‘Sitting on Top of the World’
Kurt (Walker) Wagner was the younger of two boys born to an Orthodox Jewish mother and Protestant father. Kurt's parents separated shortly before his birth. Upon Kurt's birth, his 10-month old brother, Heinz, was sent to be raised by his paternal Christian grandparents, while Kurt was to be raised by his mother and maternal grandparents as an Orthodox Jew. Kurt knew he had a brother; Heinz did not. Neither realized they were living but a few blocks away from each other. Their father had long worked for the railroads and was a member of the Nazi party, later becoming a member of Hitler's brown shirts. Heinz became a member of the Hitler youth only one day after he is accidently told by a friend's mother that his brother and mother exist and that he too is, in fact, a Jew.
Stunned when a Jewish friend in 2001 casually remarks that he thinks he has a grandfather who was a Nazi brown shirt, first time author Steve Richards spent the next six years mulling and repeating the scant details of his friend's vague story to anyone will would listen. The story was so compelling to him, that in 2007, Steve commits to a journey of more than 5,000 hours of research and travel to resurrect the true account of Holocaust survivor Kurt Wagner.
While much of the book focuses on Kurt, the focus is not myopic. We meet his mother and brother, his neighbors, and adopted parents. We root against his Nazi oppressors and celebrate his Quaker and Jewish protectors. We read a letter Heinz wrote to Kurt in 1946-a letter Kurt only first saw in 2008 as an accidental and priceless gift unearthed by the author's research in telling Kurt's incredible survivor story. As a result, we are caught up in someone else's very real life. Our heart breaks for all the inhumanity and senseless suffering as we wonder how things could have been different for the families had the brothers always known one another, having had the chance to grow up together.
Steve has no familial relation to any of the many lives he chronicles in the book. It begs the question as to why a person would dedicate so much time and emotional energy to a stranger's story? Steve replied that Sitting on Top of the World is the "every man's" story. He continued that he never had the opportunity to know the more than six million Jews that perished in the Holocaust-Kurt's story was the one he had the opportunity to know. At first, Steve, a lawyer by profession, approached his interviews with Kurt through a clinical lens. To a man most familiar with calculated questions and responses, this made the most sense. However, to a man like Kurt, talking to a virtual stranger about his story-his life-for the very first time, this approach was met with what Steve describes as a "lack of enthusiasm." So he had to change tactics. And as a new and unfamiliar process evolved for both men, an organic and unforced relationship began to naturally develop between them.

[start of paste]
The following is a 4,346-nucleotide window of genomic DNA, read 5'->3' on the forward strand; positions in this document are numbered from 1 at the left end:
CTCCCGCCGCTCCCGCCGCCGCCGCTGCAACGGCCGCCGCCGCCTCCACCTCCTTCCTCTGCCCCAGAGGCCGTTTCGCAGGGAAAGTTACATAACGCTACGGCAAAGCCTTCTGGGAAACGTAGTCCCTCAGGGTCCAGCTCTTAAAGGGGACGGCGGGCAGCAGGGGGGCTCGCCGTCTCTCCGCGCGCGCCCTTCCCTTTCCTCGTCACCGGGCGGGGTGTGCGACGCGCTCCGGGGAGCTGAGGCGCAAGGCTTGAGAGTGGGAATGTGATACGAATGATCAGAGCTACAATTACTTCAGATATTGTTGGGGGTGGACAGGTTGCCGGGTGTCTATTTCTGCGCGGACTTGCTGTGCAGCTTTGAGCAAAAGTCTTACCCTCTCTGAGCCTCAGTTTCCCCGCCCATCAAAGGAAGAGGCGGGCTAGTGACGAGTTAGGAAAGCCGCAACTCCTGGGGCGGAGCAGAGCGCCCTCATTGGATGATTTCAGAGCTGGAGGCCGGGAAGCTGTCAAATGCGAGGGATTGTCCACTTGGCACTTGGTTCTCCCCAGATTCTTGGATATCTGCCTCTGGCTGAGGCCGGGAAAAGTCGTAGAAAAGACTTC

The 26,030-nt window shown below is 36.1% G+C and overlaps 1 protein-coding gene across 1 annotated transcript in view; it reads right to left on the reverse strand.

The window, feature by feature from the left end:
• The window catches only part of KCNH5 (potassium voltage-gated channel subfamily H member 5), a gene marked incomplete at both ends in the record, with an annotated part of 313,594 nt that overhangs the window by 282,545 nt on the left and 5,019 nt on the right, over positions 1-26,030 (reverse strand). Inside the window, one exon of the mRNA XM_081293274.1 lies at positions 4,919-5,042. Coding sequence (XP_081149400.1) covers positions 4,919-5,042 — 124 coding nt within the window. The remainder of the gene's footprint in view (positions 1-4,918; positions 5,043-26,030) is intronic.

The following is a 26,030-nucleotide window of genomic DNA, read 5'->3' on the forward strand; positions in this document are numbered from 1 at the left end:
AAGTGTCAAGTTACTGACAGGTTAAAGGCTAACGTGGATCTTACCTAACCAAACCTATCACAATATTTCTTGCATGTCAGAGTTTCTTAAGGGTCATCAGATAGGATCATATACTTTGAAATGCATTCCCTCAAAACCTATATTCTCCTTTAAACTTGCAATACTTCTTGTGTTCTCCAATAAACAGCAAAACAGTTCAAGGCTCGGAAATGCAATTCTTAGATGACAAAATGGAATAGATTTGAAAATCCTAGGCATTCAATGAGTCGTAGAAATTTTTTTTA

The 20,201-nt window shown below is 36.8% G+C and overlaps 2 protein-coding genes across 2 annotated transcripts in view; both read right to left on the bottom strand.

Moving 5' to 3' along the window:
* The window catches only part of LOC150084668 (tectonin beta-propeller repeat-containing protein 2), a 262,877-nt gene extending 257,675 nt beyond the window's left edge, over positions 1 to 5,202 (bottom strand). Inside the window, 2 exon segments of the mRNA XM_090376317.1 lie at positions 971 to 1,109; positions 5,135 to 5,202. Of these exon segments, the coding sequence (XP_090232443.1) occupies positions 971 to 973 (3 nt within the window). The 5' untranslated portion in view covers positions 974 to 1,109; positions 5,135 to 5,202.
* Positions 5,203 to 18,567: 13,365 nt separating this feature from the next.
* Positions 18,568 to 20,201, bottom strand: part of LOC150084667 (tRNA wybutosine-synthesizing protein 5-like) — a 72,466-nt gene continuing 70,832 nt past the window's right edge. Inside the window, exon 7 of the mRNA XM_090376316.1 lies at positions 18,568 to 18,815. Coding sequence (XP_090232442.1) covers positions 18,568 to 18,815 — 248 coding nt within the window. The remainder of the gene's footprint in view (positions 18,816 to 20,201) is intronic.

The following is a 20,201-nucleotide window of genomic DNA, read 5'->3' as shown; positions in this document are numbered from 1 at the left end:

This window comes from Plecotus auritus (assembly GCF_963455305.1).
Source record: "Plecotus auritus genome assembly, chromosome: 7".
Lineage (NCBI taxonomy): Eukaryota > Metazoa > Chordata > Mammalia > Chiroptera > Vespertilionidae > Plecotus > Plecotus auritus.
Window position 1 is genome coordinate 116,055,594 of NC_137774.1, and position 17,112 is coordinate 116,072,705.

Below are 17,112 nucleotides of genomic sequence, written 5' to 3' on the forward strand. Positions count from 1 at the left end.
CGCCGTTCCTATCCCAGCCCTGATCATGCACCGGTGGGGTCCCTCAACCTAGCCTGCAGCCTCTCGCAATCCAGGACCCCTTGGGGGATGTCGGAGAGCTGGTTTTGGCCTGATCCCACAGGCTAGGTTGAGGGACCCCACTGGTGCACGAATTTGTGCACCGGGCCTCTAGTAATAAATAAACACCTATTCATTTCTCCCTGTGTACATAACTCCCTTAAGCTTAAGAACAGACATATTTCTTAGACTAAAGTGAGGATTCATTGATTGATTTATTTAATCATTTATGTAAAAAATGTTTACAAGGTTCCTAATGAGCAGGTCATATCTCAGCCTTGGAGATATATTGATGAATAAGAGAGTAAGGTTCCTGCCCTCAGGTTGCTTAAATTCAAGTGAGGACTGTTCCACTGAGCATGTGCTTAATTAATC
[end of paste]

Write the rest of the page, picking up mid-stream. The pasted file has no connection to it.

It is clear in speaking with Steve that he is in awe of Kurt's life story and the courage it took to survive it. He found himself questioning his own psychological resolve had he been given the same set of circumstances. Could he have built a life, a family, been a productive citizen after such atrocities? Steve contemplates not just Kurt's suffering, but also the burden of survivorship that so many of these very real people in the book carry for very different reasons.
While originally a project that Steve guessed would only take months to complete, seven years later, he's putting the final touches to the story. Steve admits had he known how all-consuming this project would become he might never have begun. But at the same time, Steve says he realized early on that he had crossed a metaphorical bridge in the story-telling process and couldn't turn back until all the people had been fleshed out, their truths unearthed, their memories honored.
All proceeds from the sales of Sitting on Top of the World go to a memorial fund for Camp De Gurs in honor of the brothers Heinz and Kurt Wagner.
For more information, visit www.sittingontopoftheworldbook.com.
Annice Moses is a mother of four, a community volunteer at organizations working with teens and young adults, and a regular contributor to Oy!Chicago.